After realizing she wanted to work in the medical field, Shannon Wood (Nursing ’16) had envisioned herself within the walls of a hospital, serving in the emergency room. Fast-forward to March 2020, and Shannon found herself caring for the critically ill in Samaritan’s Purse Emergency Field Hospital in the ICU (intensive care unit) in Cremona, Italy—a hotspot amidst a pandemic.
“The Cremona hospital was completely overwhelmed with patients,” Shannon said. “Samaritan’s Purse stepped in to shoulder some of that burden and help the hospital while sharing the hope of Jesus with that community.”
Since August 2018, Shannon has been part of Samaritan’s Purse Disaster Assistance Response Team (DART)—a team of on-call professionals who respond to disasters around the world. Since then, she has been deployed with the team four times to treat others at the southern U.S. border and in the Bahamas, Iraq, and most recently, Italy. “I did not think I had enough experience or skills to join DART, until another DART nurse that I met convinced me to apply,” she said.
Before the spread of COVID-19, God prepared Shannon with the tools she needed as she cared for patients with the illness. For nearly four years prior, she had been gaining experience in the ICU, which included treating respiratory illnesses such as pneumonia and influenza. “I could go on with all the various ways God has opened doors or changed my path in life. Through it all, I continually realize His plans are infinitely better than any plans I can make,” she said.
As she worked with COVID-19 patients in the ICU, Shannon longed to let Jesus shine through her work and attentiveness, especially through the language and safety barriers in place. “Our patients could only see our eyes. The rest of our faces and bodies were covered up with masks, face shields, and gowns. We could not even touch our patients without gloved hands,” she explained. “But this just made us even more intentional to share the hope and love of Jesus through our smiling eyes and gentle touch and kind words. We prayed every day that our patients would feel and know the peace and love of Christ through us, despite the PPE (personal protective equipment).”
Some hardships Shannon faced when treating her patients were the separation they experienced while being isolated and the heartache she felt when some passed. In those moments, she found comfort in her colleagues’ encouragement, choosing to continue to love her patients rather than be calloused by loss. “We ended up being our patients’ ‘family.’ We were the ones to hold their hands when they were scared. We were the ones to tell them it was going to be okay. We were the ones who got to love them, encourage them, and comfort them,” she said. “It was very special—something I cannot fully put into words.”
Between the team’s swift arrival mid-March and their final patient discharge early May, Samaritan’s Purse treated over 280 patients in its Emergency Field Hospital, with 30 of those patients staying in the ICU. “It was so exciting to see God prepare me with the medical skills needed to treat a horrible respiratory disease like COVID-19,” Shannon continued. “I have always loved helping people when they need it most. That is why I became an ICU nurse in the first place—to help people in their darkest moments and to walk beside them in their suffering.”
Disaster relief with Samaritan’s Purse has allowed Shannon to bring care and hope to some of the most broken parts and helpless people of the world, but it was after she took biology in tenth grade that Shannon considered going into the medical field. She instantly became fascinated with human anatomy and physiology. “Combining that deep curiosity about medicine with my desire to help other people, nursing was a natural decision for me,” she said. “I had no plan B. Nothing else made sense.”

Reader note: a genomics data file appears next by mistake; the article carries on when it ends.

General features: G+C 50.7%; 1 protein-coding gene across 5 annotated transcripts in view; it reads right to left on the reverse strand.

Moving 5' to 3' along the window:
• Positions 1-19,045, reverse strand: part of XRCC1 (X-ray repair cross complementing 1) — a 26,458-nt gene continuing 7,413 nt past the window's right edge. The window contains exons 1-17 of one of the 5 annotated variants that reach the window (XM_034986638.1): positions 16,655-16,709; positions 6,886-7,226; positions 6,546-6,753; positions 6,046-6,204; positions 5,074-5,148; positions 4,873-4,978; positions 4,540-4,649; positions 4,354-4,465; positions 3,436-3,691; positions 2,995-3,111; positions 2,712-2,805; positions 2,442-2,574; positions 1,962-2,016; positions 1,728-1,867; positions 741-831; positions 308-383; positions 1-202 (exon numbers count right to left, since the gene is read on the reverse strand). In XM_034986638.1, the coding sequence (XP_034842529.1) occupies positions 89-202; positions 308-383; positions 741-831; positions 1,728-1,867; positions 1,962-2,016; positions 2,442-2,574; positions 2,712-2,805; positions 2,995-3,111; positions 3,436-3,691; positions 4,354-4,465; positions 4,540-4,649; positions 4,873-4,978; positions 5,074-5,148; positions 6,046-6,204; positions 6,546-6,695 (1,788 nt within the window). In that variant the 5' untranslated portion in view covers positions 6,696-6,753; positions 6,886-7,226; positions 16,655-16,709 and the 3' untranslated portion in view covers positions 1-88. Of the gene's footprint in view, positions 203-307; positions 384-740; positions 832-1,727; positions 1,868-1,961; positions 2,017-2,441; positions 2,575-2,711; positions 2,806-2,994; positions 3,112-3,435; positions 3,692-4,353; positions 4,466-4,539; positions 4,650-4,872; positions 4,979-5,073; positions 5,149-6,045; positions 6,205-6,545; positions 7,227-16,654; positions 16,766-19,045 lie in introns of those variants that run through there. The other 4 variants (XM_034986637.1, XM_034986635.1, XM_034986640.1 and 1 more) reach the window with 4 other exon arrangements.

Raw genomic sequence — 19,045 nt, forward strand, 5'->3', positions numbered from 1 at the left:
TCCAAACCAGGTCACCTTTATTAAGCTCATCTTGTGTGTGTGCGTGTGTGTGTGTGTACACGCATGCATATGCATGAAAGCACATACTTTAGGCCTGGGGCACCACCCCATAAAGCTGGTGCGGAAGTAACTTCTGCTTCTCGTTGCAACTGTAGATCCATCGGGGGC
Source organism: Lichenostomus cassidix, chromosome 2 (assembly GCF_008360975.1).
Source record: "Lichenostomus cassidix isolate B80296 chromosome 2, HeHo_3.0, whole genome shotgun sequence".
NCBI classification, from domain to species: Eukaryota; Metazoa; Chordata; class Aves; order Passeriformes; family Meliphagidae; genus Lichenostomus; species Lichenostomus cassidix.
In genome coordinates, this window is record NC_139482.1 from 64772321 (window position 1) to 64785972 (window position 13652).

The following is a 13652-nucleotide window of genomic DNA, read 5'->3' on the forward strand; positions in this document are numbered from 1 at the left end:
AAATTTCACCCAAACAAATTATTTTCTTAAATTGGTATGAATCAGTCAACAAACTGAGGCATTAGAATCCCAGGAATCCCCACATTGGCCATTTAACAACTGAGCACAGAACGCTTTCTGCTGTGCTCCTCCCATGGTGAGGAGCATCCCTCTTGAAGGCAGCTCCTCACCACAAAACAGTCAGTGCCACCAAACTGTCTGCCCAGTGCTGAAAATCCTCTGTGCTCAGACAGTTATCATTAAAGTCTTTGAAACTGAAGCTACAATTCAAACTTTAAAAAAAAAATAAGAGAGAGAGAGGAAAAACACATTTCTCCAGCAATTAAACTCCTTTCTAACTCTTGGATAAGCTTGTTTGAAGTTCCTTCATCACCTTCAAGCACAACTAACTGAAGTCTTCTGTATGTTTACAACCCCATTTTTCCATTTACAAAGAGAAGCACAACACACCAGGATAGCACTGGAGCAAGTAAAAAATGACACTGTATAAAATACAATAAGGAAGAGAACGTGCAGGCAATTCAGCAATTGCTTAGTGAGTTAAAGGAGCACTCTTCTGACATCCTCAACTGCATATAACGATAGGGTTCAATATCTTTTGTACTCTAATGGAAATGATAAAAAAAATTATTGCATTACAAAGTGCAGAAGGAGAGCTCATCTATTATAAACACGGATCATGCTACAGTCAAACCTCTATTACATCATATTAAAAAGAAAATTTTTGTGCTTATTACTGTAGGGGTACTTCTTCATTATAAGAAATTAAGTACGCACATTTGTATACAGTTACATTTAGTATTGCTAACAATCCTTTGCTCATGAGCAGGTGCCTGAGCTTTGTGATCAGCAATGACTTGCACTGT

Shannon, who lived in Wisconsin and appreciated the warmer Pensacola climate, chose to attend PCC for the affordable Christian education and the kind spirit on campus. “I can remember countless times that my classmates and professors cheered for me and told me not to give up during nursing school. They always pointed me back to Jesus as my source of strength and ability to keep going. That is one thing that makes attending a Christian college so special,” she said. “I loved PCC’s major emphasis on missions throughout my years there. God used this to keep a burden for the world on my heart.”
After observing her as she trained in a hospital setting, Shannon’s preceptor suggested that the ICU would fit her skill set better. “During my senior year, I took my Advanced Medical-Surgical Nursing class (NU 407). This was basically an ICU-specific course. It prepared me for starting directly into the ICU by giving me a solid foundation for the extensive knowledge that needs to be learned in the ICU,” Shannon explained. “People told me I needed to get experience as a floor nurse before doing ICU nursing, but God opened the doors for me to start in the ICU as a new graduate.”
“Being part of DART is my greatest joy and wildest dream. There is nothing more exciting than being in the center of God’s will doing the things that, in His timing, He has prepared for me to do,” Shannon said, citing Ephesians 2:10, which reads, “For we are his workmanship, created in Christ Jesus unto good works, which God hath before ordained that we should walk in them.”
“This is what we should live our lives for: doing the good works that God has prepared for us. There is nothing more fulfilling and exciting than that,” she continued. “Choose to focus on the ways God is moving, not on the ways this virus is destroying. It is our choice.”
As for what keeps her going, Shannon’s heart is revealed in Psalm 91, one of the few references she wore taped to her back as she treated her patients: “Because he hath set his love upon me, therefore will I deliver him: I will set him on high, because he hath known my name.”